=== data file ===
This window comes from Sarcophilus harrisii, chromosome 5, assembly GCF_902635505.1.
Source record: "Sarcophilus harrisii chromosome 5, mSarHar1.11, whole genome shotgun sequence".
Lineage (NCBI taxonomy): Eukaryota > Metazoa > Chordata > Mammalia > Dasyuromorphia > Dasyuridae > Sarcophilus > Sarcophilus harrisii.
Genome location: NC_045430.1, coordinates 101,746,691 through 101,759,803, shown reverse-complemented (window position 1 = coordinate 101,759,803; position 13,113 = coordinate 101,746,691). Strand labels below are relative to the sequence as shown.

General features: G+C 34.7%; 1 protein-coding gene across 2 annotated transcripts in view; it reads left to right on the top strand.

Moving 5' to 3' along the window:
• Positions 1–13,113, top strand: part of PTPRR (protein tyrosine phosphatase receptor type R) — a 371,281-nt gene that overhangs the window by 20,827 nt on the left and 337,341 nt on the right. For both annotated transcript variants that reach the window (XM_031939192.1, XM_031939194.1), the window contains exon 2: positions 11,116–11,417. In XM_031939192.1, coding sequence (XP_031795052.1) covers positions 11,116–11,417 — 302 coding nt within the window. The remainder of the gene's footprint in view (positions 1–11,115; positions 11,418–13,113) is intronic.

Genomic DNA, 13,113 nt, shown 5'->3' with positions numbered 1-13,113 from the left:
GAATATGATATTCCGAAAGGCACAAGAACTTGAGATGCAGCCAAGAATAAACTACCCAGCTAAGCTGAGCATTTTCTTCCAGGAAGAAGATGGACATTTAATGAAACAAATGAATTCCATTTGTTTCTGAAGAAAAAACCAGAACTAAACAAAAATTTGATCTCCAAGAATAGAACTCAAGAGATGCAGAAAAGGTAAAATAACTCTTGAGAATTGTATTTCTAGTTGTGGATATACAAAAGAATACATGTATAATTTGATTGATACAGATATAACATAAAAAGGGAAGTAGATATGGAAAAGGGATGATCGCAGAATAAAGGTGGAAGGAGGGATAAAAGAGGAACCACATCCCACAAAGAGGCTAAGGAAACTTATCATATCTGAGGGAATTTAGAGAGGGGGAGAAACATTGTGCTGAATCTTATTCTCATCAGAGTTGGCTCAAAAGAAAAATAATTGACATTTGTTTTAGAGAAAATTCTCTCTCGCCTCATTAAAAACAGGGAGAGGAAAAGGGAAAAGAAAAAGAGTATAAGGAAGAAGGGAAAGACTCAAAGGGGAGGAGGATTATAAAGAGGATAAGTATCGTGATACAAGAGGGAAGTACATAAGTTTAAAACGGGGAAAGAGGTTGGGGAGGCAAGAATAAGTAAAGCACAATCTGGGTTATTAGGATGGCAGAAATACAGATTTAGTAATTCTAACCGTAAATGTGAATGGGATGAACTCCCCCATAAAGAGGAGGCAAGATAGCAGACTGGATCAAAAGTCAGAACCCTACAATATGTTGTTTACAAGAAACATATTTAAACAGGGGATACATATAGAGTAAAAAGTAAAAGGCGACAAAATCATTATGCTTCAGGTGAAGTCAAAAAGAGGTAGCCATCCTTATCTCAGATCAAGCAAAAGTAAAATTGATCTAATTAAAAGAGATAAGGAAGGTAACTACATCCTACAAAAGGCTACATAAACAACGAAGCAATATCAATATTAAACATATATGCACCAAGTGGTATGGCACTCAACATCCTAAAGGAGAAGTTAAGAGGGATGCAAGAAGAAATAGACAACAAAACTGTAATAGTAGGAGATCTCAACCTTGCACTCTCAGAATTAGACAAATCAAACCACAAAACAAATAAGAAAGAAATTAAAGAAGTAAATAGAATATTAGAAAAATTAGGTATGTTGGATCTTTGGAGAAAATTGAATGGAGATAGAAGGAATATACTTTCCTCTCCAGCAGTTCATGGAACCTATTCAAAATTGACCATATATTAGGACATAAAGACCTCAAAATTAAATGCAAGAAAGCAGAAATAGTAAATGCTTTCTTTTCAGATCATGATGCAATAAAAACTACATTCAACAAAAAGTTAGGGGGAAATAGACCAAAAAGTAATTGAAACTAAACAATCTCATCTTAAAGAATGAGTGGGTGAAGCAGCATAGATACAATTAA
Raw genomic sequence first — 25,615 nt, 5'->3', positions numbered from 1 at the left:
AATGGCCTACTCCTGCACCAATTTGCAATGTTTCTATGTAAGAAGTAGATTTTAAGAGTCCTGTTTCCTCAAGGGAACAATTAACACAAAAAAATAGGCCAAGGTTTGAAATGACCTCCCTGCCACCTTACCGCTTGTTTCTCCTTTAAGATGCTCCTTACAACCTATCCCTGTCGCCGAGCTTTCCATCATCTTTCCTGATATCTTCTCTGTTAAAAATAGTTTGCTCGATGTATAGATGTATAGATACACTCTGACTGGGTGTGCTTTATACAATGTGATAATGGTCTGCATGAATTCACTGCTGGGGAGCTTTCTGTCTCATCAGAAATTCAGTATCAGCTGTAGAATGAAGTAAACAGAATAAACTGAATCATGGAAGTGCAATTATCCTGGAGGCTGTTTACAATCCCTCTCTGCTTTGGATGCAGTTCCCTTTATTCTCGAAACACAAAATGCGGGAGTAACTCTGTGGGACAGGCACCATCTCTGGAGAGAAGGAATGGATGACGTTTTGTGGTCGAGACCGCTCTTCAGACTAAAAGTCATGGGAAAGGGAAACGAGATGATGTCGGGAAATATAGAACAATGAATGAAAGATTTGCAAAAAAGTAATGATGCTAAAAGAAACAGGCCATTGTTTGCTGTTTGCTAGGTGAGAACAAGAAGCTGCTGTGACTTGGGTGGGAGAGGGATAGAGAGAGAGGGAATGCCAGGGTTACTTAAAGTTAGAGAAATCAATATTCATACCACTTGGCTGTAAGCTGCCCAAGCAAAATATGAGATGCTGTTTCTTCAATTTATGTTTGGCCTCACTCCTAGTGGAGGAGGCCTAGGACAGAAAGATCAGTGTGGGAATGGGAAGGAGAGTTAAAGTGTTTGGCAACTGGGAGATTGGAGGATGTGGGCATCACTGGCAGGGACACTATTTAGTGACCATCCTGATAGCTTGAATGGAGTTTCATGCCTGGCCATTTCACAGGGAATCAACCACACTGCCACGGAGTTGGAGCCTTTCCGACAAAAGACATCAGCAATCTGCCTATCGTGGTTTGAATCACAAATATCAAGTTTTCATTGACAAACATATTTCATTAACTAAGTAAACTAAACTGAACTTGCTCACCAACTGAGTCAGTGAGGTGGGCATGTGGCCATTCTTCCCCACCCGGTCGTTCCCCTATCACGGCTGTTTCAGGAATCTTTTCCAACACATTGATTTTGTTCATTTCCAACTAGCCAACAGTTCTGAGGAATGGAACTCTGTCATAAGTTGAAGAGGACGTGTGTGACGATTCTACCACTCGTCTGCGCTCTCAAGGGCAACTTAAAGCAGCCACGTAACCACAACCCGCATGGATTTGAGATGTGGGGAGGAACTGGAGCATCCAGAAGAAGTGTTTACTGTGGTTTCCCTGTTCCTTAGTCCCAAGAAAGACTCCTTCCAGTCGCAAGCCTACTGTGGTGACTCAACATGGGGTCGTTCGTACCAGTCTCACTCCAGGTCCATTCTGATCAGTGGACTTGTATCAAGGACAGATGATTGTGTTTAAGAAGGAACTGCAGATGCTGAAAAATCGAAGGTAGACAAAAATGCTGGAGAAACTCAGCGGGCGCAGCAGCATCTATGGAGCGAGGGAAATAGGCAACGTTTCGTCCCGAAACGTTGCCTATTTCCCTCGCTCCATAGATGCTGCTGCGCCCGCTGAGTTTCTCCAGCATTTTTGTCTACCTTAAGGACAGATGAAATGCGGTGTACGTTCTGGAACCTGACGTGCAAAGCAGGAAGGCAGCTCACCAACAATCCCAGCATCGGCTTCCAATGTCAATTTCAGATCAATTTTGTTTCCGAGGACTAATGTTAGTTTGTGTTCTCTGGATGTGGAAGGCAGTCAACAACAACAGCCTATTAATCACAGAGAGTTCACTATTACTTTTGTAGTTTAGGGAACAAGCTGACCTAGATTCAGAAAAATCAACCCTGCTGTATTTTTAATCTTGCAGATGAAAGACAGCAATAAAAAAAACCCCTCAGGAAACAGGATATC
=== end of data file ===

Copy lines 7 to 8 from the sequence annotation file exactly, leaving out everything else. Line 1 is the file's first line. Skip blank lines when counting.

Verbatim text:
• Positions 1–13,113, top strand: part of PTPRR (protein tyrosine phosphatase receptor type R) — a 371,281-nt gene that overhangs the window by 20,827 nt on the left and 337,341 nt on the right. For both annotated transcript variants that reach the window (XM_031939192.1, XM_031939194.1), the window contains exon 2: positions 11,116–11,417. In XM_031939192.1, coding sequence (XP_031795052.1) covers positions 11,116–11,417 — 302 coding nt within the window. The remainder of the gene's footprint in view (positions 1–11,115; positions 11,418–13,113) is intronic.

Genomic DNA, 13,113 nt, shown 5'->3' with positions numbered 1-13,113 from the left: